Prices for gas, food and housing have skyrocketed in the last year. Less noticeable, to some, is the rising cost of health care.
Medicare, the U.S. government’s national health insurance program for Americans age 65 and over, imposed a 14.5% increase in premiums for Part B (outpatient care coverage) for 2022, a record high and nearly double the March reading of the annual U.S. rate for inflation as measured by the Consumer Price Index.
Rising health-care inflation can have major consequences for current and future retirees, as medical expenses are expected to take up an ever greater share of retirees’ income. “When you have to prioritize your living expenses versus health care, that’s a major problem,” said Kathy Martin, a 50-year-old resident of New York state, when asked what worries her most about health-care costs.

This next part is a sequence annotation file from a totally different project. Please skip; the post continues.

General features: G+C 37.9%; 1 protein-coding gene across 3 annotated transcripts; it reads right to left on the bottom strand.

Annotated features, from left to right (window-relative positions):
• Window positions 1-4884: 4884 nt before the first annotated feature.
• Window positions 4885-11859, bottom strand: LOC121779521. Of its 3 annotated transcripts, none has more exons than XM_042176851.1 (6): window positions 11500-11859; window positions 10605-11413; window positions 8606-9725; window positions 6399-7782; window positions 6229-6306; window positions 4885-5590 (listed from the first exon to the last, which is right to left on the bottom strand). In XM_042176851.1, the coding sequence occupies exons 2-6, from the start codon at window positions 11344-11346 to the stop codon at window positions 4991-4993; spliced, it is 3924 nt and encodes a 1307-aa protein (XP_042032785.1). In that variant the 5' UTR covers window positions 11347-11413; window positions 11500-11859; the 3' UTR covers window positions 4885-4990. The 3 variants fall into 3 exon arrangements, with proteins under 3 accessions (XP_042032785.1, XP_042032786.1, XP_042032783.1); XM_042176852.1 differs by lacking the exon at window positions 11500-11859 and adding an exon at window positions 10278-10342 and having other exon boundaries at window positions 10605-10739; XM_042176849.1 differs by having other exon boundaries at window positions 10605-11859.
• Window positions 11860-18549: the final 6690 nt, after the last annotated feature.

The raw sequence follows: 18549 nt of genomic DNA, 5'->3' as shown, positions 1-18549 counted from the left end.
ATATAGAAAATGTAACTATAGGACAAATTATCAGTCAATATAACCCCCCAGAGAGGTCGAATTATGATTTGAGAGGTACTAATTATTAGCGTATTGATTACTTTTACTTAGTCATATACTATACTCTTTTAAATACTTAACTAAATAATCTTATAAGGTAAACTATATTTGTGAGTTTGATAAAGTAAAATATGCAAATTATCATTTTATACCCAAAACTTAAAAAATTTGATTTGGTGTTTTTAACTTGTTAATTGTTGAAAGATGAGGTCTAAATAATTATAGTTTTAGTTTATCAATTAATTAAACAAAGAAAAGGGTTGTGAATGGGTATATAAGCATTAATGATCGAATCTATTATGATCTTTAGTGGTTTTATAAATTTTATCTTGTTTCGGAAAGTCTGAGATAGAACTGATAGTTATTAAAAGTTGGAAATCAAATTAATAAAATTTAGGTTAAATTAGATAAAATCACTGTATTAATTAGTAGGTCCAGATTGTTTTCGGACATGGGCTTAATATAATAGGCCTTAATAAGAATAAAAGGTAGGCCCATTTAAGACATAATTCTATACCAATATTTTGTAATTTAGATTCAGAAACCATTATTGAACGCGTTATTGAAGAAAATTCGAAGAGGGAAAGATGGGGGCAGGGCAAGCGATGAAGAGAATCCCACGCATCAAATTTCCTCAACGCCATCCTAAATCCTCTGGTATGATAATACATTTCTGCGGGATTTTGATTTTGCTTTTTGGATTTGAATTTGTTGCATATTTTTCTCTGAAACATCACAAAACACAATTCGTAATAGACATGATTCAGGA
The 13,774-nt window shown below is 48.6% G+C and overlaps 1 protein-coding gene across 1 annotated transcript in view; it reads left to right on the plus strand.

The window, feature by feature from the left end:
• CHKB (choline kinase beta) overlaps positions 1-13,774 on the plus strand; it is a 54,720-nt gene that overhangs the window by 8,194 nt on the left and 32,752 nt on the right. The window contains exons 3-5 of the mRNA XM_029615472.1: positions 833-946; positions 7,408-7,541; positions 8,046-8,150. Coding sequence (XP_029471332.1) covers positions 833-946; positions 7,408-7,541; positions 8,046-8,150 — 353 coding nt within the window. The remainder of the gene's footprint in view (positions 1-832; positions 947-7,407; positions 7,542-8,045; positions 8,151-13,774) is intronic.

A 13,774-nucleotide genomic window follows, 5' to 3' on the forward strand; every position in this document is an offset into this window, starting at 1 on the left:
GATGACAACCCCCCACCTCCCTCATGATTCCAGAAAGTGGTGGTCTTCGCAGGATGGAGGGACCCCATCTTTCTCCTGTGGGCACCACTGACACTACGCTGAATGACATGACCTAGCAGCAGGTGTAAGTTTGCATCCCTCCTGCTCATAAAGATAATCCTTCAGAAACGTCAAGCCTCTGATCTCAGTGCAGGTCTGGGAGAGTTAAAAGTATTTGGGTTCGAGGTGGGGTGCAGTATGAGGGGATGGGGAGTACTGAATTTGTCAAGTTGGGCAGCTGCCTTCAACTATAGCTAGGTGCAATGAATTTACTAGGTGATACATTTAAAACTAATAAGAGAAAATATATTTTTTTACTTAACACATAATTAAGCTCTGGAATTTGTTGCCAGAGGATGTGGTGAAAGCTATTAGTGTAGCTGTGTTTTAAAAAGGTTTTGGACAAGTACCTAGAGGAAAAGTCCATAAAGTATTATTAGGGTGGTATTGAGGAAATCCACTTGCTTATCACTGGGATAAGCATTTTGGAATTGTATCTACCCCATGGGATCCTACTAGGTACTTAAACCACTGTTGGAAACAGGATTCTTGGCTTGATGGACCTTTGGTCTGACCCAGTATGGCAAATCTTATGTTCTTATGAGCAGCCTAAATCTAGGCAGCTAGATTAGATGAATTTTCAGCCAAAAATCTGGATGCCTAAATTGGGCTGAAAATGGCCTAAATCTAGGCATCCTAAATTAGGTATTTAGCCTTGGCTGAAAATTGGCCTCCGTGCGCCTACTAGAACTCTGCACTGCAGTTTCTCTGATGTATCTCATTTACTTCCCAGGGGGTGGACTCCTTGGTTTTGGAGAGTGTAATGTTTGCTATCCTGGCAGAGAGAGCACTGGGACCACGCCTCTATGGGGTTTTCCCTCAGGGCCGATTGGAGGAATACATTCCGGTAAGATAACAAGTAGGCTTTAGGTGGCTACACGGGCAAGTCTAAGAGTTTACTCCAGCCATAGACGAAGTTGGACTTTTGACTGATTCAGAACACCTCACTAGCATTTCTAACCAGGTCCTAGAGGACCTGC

Martin works out a few times a week with seniors who are part of the Silver Sneakers fitness program at her local gym in Somers, New York. Her classmate Laura Rodriguez, 67, shares her concern. “What’s going to happen when I get older, you know?” she said. “How am I going to be able to pay for the care that I need?”
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